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A service train crossing the Aultnaslanach viaduct, 2002

INVERNESS: Moy and Dalarossie

2000s

railway; railways; trains; viaducts

National Railway Museum, York

North by Northwest - The Highland Line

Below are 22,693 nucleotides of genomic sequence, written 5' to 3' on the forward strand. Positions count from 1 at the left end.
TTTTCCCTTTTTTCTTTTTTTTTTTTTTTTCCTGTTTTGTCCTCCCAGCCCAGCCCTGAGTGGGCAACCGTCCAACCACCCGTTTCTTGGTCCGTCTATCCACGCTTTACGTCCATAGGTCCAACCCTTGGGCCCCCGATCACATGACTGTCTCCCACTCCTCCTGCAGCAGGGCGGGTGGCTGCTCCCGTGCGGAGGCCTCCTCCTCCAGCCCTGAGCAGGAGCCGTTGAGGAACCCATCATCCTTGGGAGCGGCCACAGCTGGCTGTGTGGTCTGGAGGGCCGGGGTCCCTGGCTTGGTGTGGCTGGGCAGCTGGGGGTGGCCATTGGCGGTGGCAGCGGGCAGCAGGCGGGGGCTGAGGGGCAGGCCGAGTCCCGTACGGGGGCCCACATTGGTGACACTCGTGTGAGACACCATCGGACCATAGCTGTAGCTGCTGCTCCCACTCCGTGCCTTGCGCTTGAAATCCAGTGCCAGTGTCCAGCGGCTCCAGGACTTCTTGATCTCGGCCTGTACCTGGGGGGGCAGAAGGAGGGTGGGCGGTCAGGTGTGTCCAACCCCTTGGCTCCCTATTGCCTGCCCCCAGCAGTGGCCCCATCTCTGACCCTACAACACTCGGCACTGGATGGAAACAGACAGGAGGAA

A ScotRail Class 170 (Turbostar) photographed in June 2002 crossing the Aultnaslanach viaduct north of Moy, which is seen here undergoing a £2.6 million restoration programme by Arup Scotland after rot was discovered in some of its timbers. A concrete structure was inserted to take the load of the railway, thus protecting the original viaduct.<br /><br /> <br /><br /> This is the only wooden railway viaduct on the UK rail network and is also known as Allt na Slanach or Allt na Slanaich Viaduct. It is located 1 km west southwest of Moy Hall and 13 km southeast of Inverness. It carries the Highland main line across the Allt na Slanaich, a tributary of the Moy Burn. It was completed in 1897, and was designed and built by Murdoch Paterson, Chief Engineer to the Highland Railway. It comprises five spans each of 7 metres (23 feet), and wood was chosen to minimise the weight of the structure which crosses boggy ground. The viaduct, given its unique nature, was listed as a Category A in 1976. <br /><br /> <br /><br /> Background<br /><br /> Over one hundred years ago, two of the most picturesque railways in the world, the Kyle line and the Far North line, were built. Linking them to the rest of the UK rail network is the Highland main line. From 1997 to 2003 the National Railway Museum photographed these three lines, and from the images three exhibitions were created - 'Connection to the Kyle', 'By Firth and Flow' and 'The Highland Link'. The exhibitions were hosted on the Scottish Archive Network (SCAN) under the digital exhibition 'North by Northwest' which officially launched the National Archive of Scotland site on 5 June 2001 in Inverness. The collaboration with SCAN lasted until 2009 when 'North by Northwest' was transferred to the Am Baile website.<br /><br /> <br /><br /> 'North by Northwest' documents living history and records a snapshot of time in the lives of the people and the lines during the closing years of the twentieth century and the emergence of the twenty-first century. The exhibitions celebrated the impact of the Highland railways on the people, landscape and economy of the Scottish Highlands.<br /><br /> <br /><br /> We acknowledge support from the following sponsors who funded the photographic survey of the Highland main line, the Kyle and the Far North lines by the National Railway Museum photographers between 1997 and 2003:<br /><br /> <br /><br /> Railtrack, Railtrack-Scotland, ScotRail, EWS, Porterbrook, First Engineering, The Highland Rail Network Development Partnership, The Highland Council, Ross & Cromarty Enterprise, Caithness & Sutherland Enterprise, Safeways, Friends of the National Railway Museum, Perth & Kinross Council, and the Highland Railway Society.